There were tricky trade-offs between protecting consumers, making sure that they had access to credit and ensuring effective competition in that market. The analysis needed to focus on three main questions:

  1. First, what happens to firms and firms’ lending decisions as a result of a price cap?
  2. Second, what options are there for consumers who no longer have access to payday loans?
  3. And, third, are these consumers better or worse off as a result of not getting payday loans?

The FCA wanted to approach the analysis in as rigorous a way as possible to allow the organisation to make decisions on these difficult trade-offs. But there was not a solid evidence base in the UK in order to take these decisions and the evidence from the US market was mixed.

Getting started: estimating the payday price cap’s impact on firms

Figure 1: Estimating the payday price cap’s impact on firms

To do this, the FCA created a model of how payday lenders make decisions. The lifetime profitability of new customers – based on their first loan and all future loans – was expected to broadly to increase with credit score, with the score for almost all firms based on proprietary credit models. In Figure 1 above, you can see the profitability is always increasing with increasing credit score (it is monotonic and linear), but the model did not require this.  Applicants below some certain level, a, are unprofitable and so the payday firm will fix a as its cut-off point in the lending decision-making process. All applicants with scores to the left of a would not get a loan.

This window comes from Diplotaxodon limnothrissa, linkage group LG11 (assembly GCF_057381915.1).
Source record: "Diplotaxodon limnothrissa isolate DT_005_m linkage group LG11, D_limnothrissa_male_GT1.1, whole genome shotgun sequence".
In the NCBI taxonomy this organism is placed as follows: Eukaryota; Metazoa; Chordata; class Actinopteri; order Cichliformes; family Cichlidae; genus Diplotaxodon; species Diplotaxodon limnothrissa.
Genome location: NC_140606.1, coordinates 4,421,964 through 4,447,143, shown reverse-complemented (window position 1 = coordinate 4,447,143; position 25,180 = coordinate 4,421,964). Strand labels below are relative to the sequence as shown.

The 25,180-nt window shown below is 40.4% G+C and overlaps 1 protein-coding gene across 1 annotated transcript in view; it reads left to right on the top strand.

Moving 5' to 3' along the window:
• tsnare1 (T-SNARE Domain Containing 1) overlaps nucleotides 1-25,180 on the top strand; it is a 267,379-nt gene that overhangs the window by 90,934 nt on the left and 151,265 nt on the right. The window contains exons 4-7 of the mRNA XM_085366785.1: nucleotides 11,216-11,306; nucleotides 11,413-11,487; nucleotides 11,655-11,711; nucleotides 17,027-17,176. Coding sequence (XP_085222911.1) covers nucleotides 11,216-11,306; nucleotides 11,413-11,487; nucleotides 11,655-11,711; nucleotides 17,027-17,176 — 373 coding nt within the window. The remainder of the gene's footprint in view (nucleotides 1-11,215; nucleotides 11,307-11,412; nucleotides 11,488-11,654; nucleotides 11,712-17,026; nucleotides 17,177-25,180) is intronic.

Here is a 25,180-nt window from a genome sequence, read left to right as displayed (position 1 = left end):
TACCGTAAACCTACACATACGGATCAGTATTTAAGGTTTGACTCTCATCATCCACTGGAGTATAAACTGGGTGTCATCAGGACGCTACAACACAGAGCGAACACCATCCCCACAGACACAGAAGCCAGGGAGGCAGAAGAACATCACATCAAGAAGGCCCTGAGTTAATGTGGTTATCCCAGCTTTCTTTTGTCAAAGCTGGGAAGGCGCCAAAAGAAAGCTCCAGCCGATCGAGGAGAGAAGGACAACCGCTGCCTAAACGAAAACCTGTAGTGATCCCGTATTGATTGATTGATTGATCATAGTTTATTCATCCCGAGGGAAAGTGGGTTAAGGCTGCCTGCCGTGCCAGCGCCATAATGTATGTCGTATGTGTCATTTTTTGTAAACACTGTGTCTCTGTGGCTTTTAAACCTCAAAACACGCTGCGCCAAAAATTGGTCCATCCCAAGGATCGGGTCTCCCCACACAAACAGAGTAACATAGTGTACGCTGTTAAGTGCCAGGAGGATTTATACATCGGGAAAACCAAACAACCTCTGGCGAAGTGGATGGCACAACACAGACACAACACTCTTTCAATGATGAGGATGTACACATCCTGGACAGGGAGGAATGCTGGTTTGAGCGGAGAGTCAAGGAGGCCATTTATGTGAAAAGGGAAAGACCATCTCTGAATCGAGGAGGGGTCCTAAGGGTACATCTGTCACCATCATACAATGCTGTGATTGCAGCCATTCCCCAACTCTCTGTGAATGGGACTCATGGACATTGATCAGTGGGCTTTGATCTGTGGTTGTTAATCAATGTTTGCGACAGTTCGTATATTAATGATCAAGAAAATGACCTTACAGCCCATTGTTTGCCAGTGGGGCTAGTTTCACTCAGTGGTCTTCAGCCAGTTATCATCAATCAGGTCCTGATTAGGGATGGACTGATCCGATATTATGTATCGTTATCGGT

With the introduction of a price cap, revenues decrease, reducing firms’ profitability, 'effect 1'. And some firms may exit given their fixed costs. Some people, those with credit scores between a and b, will no longer get loans, 'effect 2', and obviously we need to think about whether there is any harm done to these consumers. Lastly we have 'effect 3': that those people who still get loans get them more cheaply.

The 'supply-side' model helped answer the first of the three questions: what happens to firms and firms’ lending decisions as a result of a price cap? Just as in the model shown, it estimated expected customer lifetime profitability for different credit scores. And it allowed the FCA to model what would happen for a range of different cap structures and levels.